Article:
The update to version 0.22 though has brought some promise, highlighting the fact that you can start making money with a simple airfield and stands for small private aircraft to park. It still has bugs, some of the tutorials still do not acknowledge when you have completed them, but it is getting there. To be fair though, once you have done a few airports, the tutorial is redundant and you will know what you are doing. By your third airport your first priority will be getting aircraft in quick and out quicker - the General Aviation way.
General Aviation on Airport CEO
Like millions of airfields around the world, your first airport can be just a small private airfield. These aircraft do not need check-in facilities, or boarding gates. There is money to be made though in landing fees and refueling, so the first things that you should need are a runway, some connected 'Small Stand' gates and a service road to provide fuel.
General Aviation aircraft are offered an interface icon which goes green when there is an aircraft asking to land. You can opt to accept or refuse the aircraft, but you can also opt to 'accept GA automatically' in your CEO dashboard. I was worried that letting the interface manage private aircraft would result in a traffic jam, but it doesn't. This makes it almost too easy. Build, set to auto and forget.
You can even forget the maintenance for now, but we will come to that later. You have to be careful though; sharing a stand to both commercial and general aviation aircraft can be troublesome. You can not pre-determine how long the plane is looking to stay and can block a stand for hours overnight.
Rescheduling stands for commercial aircraft is not yet a thing; but the option appears to be there for future inclusion. The one thing you have to remember though, and with a build and forget concept it is far easier to do. As an Airport CEO, you will probably want to build GA stands as far as they eye can see; but in reality once you get to 15 or so stands even a 2 runway approach (arrivals and departures) gets clogged up with queuing aircraft.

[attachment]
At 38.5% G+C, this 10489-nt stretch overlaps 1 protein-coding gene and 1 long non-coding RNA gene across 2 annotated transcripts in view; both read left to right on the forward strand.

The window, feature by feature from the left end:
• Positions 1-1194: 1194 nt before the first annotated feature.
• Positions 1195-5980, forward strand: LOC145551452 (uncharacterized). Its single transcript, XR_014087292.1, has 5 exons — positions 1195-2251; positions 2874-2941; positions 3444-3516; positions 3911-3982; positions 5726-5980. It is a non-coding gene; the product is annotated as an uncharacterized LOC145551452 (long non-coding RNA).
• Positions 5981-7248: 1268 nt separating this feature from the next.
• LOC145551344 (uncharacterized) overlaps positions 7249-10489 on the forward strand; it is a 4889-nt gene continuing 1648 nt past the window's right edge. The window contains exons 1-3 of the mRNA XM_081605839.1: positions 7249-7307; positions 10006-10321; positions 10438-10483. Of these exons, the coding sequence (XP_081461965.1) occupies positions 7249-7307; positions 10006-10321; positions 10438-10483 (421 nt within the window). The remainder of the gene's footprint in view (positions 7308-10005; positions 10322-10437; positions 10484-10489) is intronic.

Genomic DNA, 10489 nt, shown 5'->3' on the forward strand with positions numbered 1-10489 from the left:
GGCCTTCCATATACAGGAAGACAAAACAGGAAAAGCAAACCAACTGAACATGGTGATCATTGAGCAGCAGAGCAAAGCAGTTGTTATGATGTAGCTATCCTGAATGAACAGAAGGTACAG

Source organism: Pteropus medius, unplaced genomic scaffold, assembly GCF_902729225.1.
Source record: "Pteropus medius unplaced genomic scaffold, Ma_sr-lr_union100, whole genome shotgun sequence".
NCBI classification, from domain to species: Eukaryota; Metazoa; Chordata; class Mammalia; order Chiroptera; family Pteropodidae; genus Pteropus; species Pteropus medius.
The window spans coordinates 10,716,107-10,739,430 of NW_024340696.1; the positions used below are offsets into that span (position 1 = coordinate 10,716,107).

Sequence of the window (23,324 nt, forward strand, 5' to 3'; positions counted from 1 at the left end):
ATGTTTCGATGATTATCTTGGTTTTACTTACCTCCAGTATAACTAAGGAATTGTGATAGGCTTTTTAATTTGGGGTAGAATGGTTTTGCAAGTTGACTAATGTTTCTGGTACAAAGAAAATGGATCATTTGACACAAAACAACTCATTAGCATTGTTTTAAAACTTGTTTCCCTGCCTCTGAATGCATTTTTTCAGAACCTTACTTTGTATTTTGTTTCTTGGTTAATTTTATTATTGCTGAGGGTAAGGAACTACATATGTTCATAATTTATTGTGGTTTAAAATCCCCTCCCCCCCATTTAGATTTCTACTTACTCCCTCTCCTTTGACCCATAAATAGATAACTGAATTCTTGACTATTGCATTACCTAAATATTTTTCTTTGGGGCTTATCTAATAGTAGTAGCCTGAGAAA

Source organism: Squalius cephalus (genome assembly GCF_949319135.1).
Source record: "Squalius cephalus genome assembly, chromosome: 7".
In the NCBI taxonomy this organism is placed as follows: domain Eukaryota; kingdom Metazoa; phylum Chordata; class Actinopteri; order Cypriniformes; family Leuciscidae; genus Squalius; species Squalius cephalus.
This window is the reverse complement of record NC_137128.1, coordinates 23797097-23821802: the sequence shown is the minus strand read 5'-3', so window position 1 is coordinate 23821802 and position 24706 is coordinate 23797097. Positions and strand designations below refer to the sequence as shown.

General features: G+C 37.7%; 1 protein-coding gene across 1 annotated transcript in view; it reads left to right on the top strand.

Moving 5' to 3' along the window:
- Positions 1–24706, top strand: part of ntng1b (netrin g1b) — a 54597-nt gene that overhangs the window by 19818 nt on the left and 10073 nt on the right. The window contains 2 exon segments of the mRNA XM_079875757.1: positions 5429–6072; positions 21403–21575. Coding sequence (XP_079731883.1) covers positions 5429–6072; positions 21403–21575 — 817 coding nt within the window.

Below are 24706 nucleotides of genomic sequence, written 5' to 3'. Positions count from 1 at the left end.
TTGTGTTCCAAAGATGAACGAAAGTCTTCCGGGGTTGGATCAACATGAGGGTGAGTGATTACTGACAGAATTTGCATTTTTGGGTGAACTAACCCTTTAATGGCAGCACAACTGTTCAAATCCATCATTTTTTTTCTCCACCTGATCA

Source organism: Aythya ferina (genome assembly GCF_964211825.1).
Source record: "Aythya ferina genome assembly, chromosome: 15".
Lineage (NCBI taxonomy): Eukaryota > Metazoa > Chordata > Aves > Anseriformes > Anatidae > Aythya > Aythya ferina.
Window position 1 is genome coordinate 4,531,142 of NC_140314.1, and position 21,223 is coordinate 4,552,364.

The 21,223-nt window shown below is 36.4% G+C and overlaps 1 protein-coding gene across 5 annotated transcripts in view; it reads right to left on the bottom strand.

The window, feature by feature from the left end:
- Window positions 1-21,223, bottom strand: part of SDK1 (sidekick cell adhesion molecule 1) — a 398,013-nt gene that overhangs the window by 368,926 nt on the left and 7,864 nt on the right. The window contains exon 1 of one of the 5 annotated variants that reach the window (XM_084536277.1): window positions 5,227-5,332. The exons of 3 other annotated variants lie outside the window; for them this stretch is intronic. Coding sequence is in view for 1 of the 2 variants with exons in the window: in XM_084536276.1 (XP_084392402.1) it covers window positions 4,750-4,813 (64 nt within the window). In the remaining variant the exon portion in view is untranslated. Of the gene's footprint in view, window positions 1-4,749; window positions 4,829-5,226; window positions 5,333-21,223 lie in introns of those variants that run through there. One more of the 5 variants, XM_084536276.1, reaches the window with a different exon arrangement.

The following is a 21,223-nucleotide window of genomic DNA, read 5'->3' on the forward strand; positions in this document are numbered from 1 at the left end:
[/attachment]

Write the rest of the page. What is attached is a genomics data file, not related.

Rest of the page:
Once your airport is built and a baggage system is in place (or not, it's up to you, the Airport CEO) then you can start signing contracts for commercial flights. Contract lengths vary, the number and size of planes vary as well. It's your job to juggle them to fulfill all the contracts and earn the most money. You get the option of picking contracts that have recurring daily flights for a number of days, or to have to schedule and run a specific number of flights in a short number of days. Run the contracts right and $000's are yours!
As you can see, there is plenty of information about each flight, small aircraft must be allocated to a small stand and medium aircraft like the ATR72 must be allocated to a medium stand. As you add facilities like baggage and fueling then these will be allocated. What isn't in the game yet, certainly not as far as I have seen, is the large aircraft stands and large aircraft; we are probably talking like the 747's and Airbus Dreamliners of the world. Considering we have small and medium though, it would not surprise me if it is in the internal roadmap.
Servicing Your Commercial Aircraft